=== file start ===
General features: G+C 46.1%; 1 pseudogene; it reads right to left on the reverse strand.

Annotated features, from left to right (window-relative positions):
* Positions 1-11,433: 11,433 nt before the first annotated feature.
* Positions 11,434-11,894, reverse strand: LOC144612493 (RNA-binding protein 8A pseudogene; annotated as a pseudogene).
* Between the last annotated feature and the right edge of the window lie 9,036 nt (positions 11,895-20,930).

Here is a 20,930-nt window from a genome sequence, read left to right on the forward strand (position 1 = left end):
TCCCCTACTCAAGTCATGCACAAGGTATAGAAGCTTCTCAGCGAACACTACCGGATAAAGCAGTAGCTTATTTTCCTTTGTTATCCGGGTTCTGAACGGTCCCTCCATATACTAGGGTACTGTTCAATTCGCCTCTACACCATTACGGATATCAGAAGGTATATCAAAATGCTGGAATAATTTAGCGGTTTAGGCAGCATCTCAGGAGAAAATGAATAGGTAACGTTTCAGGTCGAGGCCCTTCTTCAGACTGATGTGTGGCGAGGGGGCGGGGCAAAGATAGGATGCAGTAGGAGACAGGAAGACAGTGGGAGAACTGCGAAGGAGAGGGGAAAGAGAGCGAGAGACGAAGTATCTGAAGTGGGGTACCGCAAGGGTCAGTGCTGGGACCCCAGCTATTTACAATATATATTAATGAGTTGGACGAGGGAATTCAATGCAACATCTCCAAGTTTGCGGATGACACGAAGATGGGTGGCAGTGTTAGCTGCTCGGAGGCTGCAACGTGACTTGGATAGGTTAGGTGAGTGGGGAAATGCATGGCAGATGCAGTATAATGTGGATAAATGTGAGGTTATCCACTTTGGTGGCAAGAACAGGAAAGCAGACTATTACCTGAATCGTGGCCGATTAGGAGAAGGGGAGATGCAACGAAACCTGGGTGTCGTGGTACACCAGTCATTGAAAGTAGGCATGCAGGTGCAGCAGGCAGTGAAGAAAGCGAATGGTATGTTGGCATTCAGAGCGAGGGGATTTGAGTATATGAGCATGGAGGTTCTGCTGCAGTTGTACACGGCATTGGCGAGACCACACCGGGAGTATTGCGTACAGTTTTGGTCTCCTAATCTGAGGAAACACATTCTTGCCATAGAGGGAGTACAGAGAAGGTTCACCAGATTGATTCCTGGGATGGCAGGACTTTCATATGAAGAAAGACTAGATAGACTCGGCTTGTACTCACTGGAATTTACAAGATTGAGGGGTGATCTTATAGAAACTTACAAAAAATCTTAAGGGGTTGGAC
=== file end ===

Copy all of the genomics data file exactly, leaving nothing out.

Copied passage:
General features: G+C 46.1%; 1 pseudogene; it reads right to left on the reverse strand.

Annotated features, from left to right (window-relative positions):
* Positions 1-11,433: 11,433 nt before the first annotated feature.
* Positions 11,434-11,894, reverse strand: LOC144612493 (RNA-binding protein 8A pseudogene; annotated as a pseudogene).
* Between the last annotated feature and the right edge of the window lie 9,036 nt (positions 11,895-20,930).

Here is a 20,930-nt window from a genome sequence, read left to right on the forward strand (position 1 = left end):
TCCCCTACTCAAGTCATGCACAAGGTATAGAAGCTTCTCAGCGAACACTACCGGATAAAGCAGTAGCTTATTTTCCTTTGTTATCCGGGTTCTGAACGGTCCCTCCATATACTAGGGTACTGTTCAATTCGCCTCTACACCATTACGGATATCAGAAGGTATATCAAAATGCTGGAATAATTTAGCGGTTTAGGCAGCATCTCAGGAGAAAATGAATAGGTAACGTTTCAGGTCGAGGCCCTTCTTCAGACTGATGTGTGGCGAGGGGGCGGGGCAAAGATAGGATGCAGTAGGAGACAGGAAGACAGTGGGAGAACTGCGAAGGAGAGGGGAAAGAGAGCGAGAGACGAAGTATCTGAAGTGGGGTACCGCAAGGGTCAGTGCTGGGACCCCAGCTATTTACAATATATATTAATGAGTTGGACGAGGGAATTCAATGCAACATCTCCAAGTTTGCGGATGACACGAAGATGGGTGGCAGTGTTAGCTGCTCGGAGGCTGCAACGTGACTTGGATAGGTTAGGTGAGTGGGGAAATGCATGGCAGATGCAGTATAATGTGGATAAATGTGAGGTTATCCACTTTGGTGGCAAGAACAGGAAAGCAGACTATTACCTGAATCGTGGCCGATTAGGAGAAGGGGAGATGCAACGAAACCTGGGTGTCGTGGTACACCAGTCATTGAAAGTAGGCATGCAGGTGCAGCAGGCAGTGAAGAAAGCGAATGGTATGTTGGCATTCAGAGCGAGGGGATTTGAGTATATGAGCATGGAGGTTCTGCTGCAGTTGTACACGGCATTGGCGAGACCACACCGGGAGTATTGCGTACAGTTTTGGTCTCCTAATCTGAGGAAACACATTCTTGCCATAGAGGGAGTACAGAGAAGGTTCACCAGATTGATTCCTGGGATGGCAGGACTTTCATATGAAGAAAGACTAGATAGACTCGGCTTGTACTCACTGGAATTTACAAGATTGAGGGGTGATCTTATAGAAACTTACAAAAAATCTTAAGGGGTTGGAC